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The holidays aren’t all bright lights and ornaments. For many Americans, the winter season brings stress and anxiety over money and family, even in the best of times. With the coronavirus pandemic entering a third wave, this certainly isn’t the best of times.

LGBTQ+ Americans have been hit especially hard by the coronavirus pandemic — especially Black, Hispanic and Indigenous members of the community — and youth have been cut off from vital resources and safe spaces.


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“With COVID-19, many LGBTQ young people no longer have access to spaces that they rely on for affirmation, such as school and the homes of friends, romantic partners, and chosen family. In places where in-person activities are prohibited, it remains imperative that support and affirmation continue through virtual means. Physical distance does not mean social isolation,” Amy Green, vice president of research at The Trevor Project, said in a statement.

Even before the pandemic, LGBTQ+ youth were at greater risk of suicide than their heterosexual peers. But LGBTQ+ youth who reported having at least one LGBTQ-affirming space — especially schools — had a 35 percent less chance of reporting a suicide attempt in the past year, according to a new report by the Trever Project, a nonprofit suicide prevention organization.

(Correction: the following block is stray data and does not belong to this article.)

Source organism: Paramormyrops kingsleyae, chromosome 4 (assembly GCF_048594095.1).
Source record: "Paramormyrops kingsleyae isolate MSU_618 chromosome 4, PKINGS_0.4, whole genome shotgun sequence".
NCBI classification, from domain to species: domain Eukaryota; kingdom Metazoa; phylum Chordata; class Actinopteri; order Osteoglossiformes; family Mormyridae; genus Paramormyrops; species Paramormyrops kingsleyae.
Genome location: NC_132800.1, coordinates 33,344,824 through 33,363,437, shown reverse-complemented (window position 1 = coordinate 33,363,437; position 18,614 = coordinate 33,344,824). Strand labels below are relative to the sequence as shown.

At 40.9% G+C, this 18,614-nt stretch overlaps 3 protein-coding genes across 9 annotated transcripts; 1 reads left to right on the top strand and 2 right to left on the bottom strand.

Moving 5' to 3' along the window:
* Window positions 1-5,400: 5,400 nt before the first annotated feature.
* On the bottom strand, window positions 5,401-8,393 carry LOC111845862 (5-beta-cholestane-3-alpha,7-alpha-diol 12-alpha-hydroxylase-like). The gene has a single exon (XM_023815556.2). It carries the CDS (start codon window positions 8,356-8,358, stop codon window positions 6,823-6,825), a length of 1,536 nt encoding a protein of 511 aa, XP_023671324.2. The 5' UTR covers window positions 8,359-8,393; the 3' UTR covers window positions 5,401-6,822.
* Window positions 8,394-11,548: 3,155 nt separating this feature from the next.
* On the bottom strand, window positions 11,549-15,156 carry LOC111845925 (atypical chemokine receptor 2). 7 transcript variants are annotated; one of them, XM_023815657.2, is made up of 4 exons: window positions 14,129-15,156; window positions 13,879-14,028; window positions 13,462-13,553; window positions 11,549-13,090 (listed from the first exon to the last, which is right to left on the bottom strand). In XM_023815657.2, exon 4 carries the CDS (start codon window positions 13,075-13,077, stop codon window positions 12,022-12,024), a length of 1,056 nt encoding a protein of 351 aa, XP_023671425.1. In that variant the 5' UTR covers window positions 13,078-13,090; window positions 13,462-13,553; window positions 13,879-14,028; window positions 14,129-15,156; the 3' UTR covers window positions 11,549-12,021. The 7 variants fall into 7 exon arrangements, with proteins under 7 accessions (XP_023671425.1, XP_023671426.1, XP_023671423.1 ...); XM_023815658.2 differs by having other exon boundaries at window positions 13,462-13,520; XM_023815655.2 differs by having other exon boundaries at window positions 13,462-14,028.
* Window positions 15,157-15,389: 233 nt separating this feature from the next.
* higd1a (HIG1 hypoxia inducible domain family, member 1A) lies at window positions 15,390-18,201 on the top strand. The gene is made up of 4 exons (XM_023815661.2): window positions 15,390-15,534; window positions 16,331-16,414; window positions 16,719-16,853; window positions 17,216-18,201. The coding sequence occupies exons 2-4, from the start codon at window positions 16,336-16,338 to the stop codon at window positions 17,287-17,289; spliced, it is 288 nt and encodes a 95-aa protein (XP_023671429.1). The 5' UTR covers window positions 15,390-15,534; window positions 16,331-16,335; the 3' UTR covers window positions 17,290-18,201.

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While just 36 percent of employed LGBTQ+ youth said their workplace was LGBTQ+ affirming, 43 percent of all LGBTQ+ youth said the same about their homes. Sixty-two percent said that their schools were also affirming. An important note, however, was that 55 percent, comparatively less, of transgender and nonbinary youth, who are at higher risk of suicide or identity-based violence, said their schools were gender-affirming.

“All LGBTQ youth deserve access to safe spaces — including homes, schools, and workplaces — that positively affirm their LGBTQ identity. This research reaffirms that LGBTQ-affirming environments are essential to LGBTQ youth mental health as they are strongly associated with reduced risk for suicide,” said Green in a statement.

What does it mean to be “affirming” of all sexualities and genders? The distinction from acceptance is that affirming spaces go a step further in defending, supporting and encouraging the unique needs of LGBTQ+ youth. For those who might lack that affirmation or even acceptance from their families, safe and welcoming spaces are more important than ever this holiday season.


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Published on Dec 04, 2020